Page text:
All around just an awesome app, gReader is my RSS reader of choice for a number of reasons, but most of all it’s because it just stays out of my way and works behind the scenes to make my experience that much better. It doesn’t try to bother me with social features of anything like that, it just fetches my articles, downloads them, and lets me read them at my own pace, with a very simple and clean UI. However, unlike Feedly, it does not offer a desktop client, so don’t count on it as a client outside of your Android device. As already mentioned, it is now powered by Feedly’s API (it used Google Reader’s API up until a couple of updates ago), so it will continue to work just fine after July 1st.
gReader looks simple, and somewhat like the official Google Reader client for Android. However, behind that simplicity, it hides a very capable and feature-rich RSS client that focuses on content first and foremost. By default, you are presented with the standard scrollable List view, with the title of the articles, a short preview of the article and the corresponding image. However, you can also switch to a more direct Grid view if you prefer your content that way.
One of the features I like the most is that it automatically caches articles and allows me to read them later, even offline. Very cool to kill the time, or to catch upon the daily news on those days when there just hasn’t been enough time in the morning. By default, it saves the text and title of the article, and doesn’t save or cache any sort of media such as images and video, but if you’d like a specific article to be fully downloaded, you can long press the article in the List or Grid view, and pick “Save page”. Another cool feature is that, in the article view, it allows you directly save the page, show or disable images and the very useful “Image width” option, which allows you to specify if the image should fit to the size of the screen or be displayed at full size, which is a godsend when reading comics or other content with small print.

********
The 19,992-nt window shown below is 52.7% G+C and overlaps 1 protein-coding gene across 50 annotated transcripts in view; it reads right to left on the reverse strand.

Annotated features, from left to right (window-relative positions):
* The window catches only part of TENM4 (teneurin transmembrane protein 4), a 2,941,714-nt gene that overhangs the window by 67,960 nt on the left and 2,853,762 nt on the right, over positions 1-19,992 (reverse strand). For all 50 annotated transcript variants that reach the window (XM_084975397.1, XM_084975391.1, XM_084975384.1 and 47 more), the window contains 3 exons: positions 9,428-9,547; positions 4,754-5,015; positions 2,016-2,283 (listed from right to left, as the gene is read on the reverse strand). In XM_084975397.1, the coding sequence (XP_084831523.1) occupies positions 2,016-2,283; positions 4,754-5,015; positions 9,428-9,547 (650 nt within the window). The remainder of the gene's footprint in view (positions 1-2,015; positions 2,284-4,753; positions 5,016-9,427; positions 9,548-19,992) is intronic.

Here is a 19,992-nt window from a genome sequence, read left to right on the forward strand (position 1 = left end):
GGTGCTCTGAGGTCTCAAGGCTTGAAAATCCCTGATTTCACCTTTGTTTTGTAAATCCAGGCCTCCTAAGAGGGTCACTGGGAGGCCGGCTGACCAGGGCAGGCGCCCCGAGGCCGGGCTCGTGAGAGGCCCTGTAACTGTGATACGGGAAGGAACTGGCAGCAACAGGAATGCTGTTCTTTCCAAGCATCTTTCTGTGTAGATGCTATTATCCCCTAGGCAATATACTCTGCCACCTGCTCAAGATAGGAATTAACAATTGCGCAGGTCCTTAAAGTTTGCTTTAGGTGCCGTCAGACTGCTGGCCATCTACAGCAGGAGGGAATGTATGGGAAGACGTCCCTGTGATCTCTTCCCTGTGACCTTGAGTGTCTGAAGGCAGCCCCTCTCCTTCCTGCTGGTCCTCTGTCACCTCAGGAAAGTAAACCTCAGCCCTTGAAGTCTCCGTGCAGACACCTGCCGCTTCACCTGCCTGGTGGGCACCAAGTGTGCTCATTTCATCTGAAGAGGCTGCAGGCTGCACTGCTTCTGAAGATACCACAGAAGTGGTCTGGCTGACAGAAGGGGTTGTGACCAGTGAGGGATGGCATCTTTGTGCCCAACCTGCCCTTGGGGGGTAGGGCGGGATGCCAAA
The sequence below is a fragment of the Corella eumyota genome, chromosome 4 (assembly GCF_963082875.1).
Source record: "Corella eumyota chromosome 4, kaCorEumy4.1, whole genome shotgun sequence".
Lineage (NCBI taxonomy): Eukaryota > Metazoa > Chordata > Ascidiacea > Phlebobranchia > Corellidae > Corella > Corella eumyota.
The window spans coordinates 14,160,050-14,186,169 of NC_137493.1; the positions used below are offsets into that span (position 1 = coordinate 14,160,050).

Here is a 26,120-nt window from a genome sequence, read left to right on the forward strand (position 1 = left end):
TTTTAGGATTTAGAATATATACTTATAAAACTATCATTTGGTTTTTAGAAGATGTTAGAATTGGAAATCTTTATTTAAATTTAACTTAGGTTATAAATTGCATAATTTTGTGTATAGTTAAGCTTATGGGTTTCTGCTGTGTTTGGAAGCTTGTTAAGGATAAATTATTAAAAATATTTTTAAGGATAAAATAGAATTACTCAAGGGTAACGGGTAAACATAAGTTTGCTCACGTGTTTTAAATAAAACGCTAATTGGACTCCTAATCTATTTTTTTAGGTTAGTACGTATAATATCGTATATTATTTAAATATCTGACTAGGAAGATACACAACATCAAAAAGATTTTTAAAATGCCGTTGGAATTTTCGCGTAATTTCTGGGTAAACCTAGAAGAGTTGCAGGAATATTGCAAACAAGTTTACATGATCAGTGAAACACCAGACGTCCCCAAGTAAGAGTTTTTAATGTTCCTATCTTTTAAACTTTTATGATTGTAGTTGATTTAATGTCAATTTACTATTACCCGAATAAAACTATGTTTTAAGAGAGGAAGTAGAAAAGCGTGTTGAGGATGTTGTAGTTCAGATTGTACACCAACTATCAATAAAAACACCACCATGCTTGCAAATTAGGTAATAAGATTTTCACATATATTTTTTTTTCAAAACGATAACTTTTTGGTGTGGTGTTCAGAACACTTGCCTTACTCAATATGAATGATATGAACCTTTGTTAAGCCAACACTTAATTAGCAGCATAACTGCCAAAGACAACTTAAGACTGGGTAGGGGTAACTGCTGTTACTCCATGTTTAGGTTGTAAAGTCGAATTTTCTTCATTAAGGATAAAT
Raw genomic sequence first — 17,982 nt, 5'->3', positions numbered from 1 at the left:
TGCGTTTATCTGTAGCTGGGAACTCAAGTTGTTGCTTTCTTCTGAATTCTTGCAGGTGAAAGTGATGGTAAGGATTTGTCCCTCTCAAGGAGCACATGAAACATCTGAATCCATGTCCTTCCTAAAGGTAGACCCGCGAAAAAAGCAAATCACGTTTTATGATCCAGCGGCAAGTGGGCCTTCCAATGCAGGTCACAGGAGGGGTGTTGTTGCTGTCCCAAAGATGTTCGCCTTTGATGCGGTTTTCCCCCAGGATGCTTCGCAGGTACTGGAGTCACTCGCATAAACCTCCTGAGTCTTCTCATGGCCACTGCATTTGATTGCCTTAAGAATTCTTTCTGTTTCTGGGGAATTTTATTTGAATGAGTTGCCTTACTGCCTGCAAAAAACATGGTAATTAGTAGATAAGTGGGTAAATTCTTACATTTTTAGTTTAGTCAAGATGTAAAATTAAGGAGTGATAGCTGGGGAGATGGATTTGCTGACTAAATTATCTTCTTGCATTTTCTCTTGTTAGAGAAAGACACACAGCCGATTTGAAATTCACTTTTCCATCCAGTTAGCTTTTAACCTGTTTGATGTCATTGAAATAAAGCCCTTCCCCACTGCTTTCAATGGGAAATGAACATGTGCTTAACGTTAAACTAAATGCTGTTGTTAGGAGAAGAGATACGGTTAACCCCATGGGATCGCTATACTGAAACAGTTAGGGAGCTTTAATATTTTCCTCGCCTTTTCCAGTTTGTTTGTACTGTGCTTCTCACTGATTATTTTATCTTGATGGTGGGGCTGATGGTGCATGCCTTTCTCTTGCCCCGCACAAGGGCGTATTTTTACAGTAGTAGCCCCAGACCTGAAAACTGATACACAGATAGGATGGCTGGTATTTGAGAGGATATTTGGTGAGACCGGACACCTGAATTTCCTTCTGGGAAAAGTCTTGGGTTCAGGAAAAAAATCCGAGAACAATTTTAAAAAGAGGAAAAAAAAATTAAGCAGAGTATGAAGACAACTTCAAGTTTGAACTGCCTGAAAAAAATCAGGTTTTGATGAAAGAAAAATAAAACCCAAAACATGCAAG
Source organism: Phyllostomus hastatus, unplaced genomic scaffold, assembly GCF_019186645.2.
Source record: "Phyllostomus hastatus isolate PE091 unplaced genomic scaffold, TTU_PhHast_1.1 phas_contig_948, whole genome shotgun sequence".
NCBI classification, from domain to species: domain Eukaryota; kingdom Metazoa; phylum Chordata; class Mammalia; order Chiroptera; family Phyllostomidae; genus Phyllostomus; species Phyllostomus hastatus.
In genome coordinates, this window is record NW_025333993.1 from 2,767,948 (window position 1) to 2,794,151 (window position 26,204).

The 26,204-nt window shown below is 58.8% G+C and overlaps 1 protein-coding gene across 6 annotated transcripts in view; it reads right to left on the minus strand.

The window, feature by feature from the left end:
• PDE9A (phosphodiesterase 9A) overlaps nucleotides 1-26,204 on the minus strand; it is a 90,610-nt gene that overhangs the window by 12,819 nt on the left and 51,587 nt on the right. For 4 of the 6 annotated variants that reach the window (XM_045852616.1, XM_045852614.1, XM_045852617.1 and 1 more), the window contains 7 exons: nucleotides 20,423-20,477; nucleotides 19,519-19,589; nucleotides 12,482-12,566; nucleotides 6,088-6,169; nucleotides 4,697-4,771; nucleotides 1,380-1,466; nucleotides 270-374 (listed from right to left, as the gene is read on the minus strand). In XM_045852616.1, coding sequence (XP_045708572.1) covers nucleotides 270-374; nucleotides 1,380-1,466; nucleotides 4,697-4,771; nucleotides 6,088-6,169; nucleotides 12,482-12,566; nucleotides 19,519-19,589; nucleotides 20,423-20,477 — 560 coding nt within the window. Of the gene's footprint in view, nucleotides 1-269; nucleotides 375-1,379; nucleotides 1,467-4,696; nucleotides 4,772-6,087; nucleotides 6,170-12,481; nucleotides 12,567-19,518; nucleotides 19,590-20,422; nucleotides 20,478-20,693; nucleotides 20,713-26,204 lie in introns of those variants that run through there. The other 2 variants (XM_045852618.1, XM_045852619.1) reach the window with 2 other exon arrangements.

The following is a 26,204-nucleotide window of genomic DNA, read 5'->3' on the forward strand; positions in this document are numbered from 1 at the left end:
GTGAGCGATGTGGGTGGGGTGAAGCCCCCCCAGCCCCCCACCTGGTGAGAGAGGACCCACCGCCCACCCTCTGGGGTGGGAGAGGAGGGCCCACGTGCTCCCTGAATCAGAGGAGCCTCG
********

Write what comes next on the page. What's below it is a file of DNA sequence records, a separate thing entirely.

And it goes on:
The Settings are pretty in-depth, properly categorized and offering tons of micro-managing. You can really get lost on these, but exploring the main sections you may find a useful feature or two that will improve your reading experience. Pretty much every facet of the app can be customized, from the general look to the way it handles text, so you can have some fun trying out and tweaking the app for your convenience. gReader has a very functional ad-supported free version, which you can find here. It also has a Pro version, which adds podcast support, a better set of widgets, voice reading and, of course, removes all ads.
And that’s about it. These are the two apps and services I’m using to get by now that Google Reader has decided to leave us hanging. I think they serve the purpose, and to be honest in some cases even surpass the current features of Google Reader. Even if you do not decide to switch onto one of these two options, keep in mind, you only have until July 1st to make sure you backup your feeds and find a new client, otherwise you risk losing them. You can find more information on how to backup your Google Reader data through this link. So, keep that in mind, maybe try these two clients and in the meantime try to find something that works for you. See you next time and, as always, let us know of any suggestions or questions through the comment section!